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What should men’s basketball do with Tony Bennett?

The Cavaliers have disappointed in four consecutive postseasons, inciting unprecedented dialogue about Bennett’s job status

<p>Bennett looks on as the Cavaliers battle Pittsburgh in an ACC clash.</p>

Bennett looks on as the Cavaliers battle Pittsburgh in an ACC clash.

Virginia men’s basketball lost by 25 points March 19 against Colorado State in the First Four of the NCAA Tournament. The Cavaliers bowed out to No. 13 seed Furman in the opening round a season prior, missed the tournament entirely in 2022 and and fell to No. 13 seed Ohio in the first round in 2021. The program hasn’t won a game in the “Big Dance” since its national title run in 2019, leaving questions surrounding Coach Tony Bennett’s future in Charlottesville.

Bennett is the greatest coach in Virginia men’s basketball history and will be lauded in Charlottesville lore long after he and the Cavaliers part ways. However, puzzling game management, peculiar personnel decisions, acute struggles to recruit and underwhelming results in the team’s biggest games for the last half-decade will have clouded a few of his past accomplishments in the eyes of some Cavalier fans. Virginia men’s basketball has an important decision to make, and for the first time in his tenure, it is about Bennett.

The case for keeping Bennett

Virginia basketball is at a distinct recruiting disadvantage compared to other power conference schools. Throughout the program’s history, Virginia has had elevated academic standards for student-athletes. The athletics department requires higher rates of degree progress per year than NCAA minimums, focuses more on Olympic sports than other schools — with women's swim and dive being the primary beneficiary — and significantly lacks NIL funding in the power conference marketplace. This reality would be a death sentence to another program.

Despite these disadvantages, Bennett has consistently recruited above the program’s historic average — Virginia has an average recruiting ranking of 40th since his first class in 2010, much better than his predecessors. The fifteenth-year coach has shown a remarkable ability to teach basketball, elevating consistently middle-tier recruiting classes and sending lesser-known recruits like Joe Harris, Malcolm Brogdon, Justin Anderson and others onto successful NBA careers.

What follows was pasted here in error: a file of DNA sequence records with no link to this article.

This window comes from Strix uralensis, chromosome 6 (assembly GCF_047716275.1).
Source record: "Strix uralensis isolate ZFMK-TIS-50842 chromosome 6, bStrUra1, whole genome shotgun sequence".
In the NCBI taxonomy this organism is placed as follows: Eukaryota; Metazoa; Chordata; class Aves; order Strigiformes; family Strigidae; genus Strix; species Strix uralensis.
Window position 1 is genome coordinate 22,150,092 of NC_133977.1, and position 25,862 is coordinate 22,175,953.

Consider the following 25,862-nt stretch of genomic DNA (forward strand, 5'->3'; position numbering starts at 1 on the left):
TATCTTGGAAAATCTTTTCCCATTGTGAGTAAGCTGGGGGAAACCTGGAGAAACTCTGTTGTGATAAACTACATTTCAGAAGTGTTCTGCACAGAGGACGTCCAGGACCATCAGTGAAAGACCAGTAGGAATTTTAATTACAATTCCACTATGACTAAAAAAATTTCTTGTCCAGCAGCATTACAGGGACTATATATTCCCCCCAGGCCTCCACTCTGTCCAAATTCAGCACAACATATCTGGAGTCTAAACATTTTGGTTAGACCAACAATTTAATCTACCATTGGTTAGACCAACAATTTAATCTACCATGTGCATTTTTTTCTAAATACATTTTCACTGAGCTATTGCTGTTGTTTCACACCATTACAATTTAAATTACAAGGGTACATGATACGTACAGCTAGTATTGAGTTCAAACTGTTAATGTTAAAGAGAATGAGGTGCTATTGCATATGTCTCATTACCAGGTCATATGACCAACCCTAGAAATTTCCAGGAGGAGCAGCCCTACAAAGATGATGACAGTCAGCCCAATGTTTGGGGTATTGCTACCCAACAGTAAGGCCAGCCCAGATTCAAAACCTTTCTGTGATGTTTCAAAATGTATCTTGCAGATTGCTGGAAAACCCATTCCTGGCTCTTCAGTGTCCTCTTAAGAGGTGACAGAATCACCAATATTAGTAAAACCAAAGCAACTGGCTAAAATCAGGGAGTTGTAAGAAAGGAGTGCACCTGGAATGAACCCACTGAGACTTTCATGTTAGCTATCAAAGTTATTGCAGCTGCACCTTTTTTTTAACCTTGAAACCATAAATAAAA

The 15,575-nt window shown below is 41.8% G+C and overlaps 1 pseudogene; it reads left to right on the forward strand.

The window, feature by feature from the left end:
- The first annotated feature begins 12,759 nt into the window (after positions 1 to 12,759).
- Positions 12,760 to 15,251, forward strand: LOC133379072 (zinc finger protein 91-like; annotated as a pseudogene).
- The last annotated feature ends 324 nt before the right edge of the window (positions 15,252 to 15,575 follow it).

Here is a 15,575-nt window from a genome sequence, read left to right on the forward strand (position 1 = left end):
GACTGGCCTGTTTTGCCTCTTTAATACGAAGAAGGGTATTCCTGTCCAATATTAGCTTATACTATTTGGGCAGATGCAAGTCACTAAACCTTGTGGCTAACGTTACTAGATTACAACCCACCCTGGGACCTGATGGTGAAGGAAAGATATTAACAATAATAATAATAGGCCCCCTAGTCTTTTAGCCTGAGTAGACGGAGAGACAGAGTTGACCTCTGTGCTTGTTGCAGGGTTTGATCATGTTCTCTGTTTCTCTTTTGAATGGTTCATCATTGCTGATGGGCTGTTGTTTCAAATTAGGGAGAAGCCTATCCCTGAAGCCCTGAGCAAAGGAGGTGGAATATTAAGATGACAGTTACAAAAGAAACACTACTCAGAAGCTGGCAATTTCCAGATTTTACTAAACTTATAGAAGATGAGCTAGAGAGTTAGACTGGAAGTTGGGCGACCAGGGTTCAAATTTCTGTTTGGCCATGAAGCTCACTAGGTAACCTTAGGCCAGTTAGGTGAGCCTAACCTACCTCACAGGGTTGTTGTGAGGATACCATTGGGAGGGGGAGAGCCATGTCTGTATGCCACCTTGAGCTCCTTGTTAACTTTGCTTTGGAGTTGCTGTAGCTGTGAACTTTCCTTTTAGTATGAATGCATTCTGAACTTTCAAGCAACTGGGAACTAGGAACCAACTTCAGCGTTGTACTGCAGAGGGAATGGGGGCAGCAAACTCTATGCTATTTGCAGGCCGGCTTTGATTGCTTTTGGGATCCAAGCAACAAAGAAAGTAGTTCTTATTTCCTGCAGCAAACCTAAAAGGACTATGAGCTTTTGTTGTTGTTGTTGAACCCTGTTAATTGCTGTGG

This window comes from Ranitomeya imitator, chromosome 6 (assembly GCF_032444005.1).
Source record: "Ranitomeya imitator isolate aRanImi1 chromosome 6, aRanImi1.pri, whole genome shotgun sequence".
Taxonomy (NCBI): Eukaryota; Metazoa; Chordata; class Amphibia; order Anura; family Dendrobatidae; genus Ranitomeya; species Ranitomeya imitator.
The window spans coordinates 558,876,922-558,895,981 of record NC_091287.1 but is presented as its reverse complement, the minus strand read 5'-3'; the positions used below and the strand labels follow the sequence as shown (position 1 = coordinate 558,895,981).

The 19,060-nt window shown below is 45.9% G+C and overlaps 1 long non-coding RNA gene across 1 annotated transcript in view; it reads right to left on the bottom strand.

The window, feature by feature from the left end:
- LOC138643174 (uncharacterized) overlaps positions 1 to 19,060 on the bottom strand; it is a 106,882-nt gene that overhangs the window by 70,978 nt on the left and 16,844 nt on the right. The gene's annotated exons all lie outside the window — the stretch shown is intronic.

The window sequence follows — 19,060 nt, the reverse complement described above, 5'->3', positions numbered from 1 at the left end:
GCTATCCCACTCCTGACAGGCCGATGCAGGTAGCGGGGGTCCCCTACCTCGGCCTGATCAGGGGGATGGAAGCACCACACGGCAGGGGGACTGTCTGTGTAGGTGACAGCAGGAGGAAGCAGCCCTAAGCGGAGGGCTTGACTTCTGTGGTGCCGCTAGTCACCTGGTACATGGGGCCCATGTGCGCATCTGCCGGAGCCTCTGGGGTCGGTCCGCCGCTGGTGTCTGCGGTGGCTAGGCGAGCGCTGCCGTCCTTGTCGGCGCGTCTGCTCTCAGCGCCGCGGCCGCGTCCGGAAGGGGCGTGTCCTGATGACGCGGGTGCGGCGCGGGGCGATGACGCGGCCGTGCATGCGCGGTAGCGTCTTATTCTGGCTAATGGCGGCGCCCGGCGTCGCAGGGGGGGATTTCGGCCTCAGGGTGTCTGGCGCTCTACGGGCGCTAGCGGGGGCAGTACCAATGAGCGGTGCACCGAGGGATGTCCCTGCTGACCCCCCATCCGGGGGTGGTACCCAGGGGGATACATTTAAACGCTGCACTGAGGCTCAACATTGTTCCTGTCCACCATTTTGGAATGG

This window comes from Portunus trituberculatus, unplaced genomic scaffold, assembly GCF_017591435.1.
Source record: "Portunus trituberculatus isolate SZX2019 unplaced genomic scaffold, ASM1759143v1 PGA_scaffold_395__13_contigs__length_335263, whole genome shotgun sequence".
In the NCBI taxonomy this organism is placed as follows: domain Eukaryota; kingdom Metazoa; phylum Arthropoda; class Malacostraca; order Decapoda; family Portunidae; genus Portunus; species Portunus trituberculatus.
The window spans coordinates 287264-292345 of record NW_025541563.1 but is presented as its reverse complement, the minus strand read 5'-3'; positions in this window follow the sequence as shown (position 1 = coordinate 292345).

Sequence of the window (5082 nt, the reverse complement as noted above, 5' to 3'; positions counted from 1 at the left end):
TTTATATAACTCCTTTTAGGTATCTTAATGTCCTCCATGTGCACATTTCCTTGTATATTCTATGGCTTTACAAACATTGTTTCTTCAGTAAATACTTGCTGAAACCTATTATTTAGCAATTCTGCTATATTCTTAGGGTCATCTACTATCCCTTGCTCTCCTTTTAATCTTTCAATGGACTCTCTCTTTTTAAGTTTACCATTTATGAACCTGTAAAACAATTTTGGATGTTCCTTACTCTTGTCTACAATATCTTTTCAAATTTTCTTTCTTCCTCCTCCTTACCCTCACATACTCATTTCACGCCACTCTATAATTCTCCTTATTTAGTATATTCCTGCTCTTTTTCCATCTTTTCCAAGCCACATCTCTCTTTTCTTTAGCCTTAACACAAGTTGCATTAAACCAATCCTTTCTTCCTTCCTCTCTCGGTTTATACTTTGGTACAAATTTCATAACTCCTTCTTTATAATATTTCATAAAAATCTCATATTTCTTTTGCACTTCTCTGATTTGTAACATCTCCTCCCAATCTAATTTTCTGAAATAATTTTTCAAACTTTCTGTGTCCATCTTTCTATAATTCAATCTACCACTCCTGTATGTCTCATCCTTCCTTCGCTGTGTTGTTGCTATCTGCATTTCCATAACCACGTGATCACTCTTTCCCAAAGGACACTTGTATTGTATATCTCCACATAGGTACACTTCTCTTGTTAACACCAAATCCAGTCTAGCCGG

Bennett’s system also allows unheralded recruits to shine. By rarely running fast breaks and sticking to blocker-mover offensive sets — a scheme developed by Bennett’s father, Dick Bennett — the team has deprioritized speed, athleticism and isolation scoring in favor of more analytical passing. 

This allows Virginia to chase two types of prep players. The first are cerebral players that are undervalued due to limiting physical traits — guard Kihei Clark is a great example of an undersized but intelligent player who thrived in Bennett’s ecosystem. The other type of player are physical specimen with little previous basketball experience, like sophomore guard Ryan Dunn. Dunn was not highly recruited out of high school and nearly had to walk on to the team as a freshman, but elite physical tools, a high motor and Bennett’s teaching turned him into a probable first-round draft pick this season. 

Recruiting rankings and tactics aside, there are two facts that make keeping Bennett essential. The first is his track record with the Cavaliers, which is a 364-136 record — 72.8 percent — and a National Championship over 15 years. In the 15 years prior, Virginia went 247-209 and advanced to the NCAA Tournament’s second weekend just once. Bennett has presided over the greatest run in the history of Cavalier basketball, rivaled only by Ralph Sampson’s time on Grounds.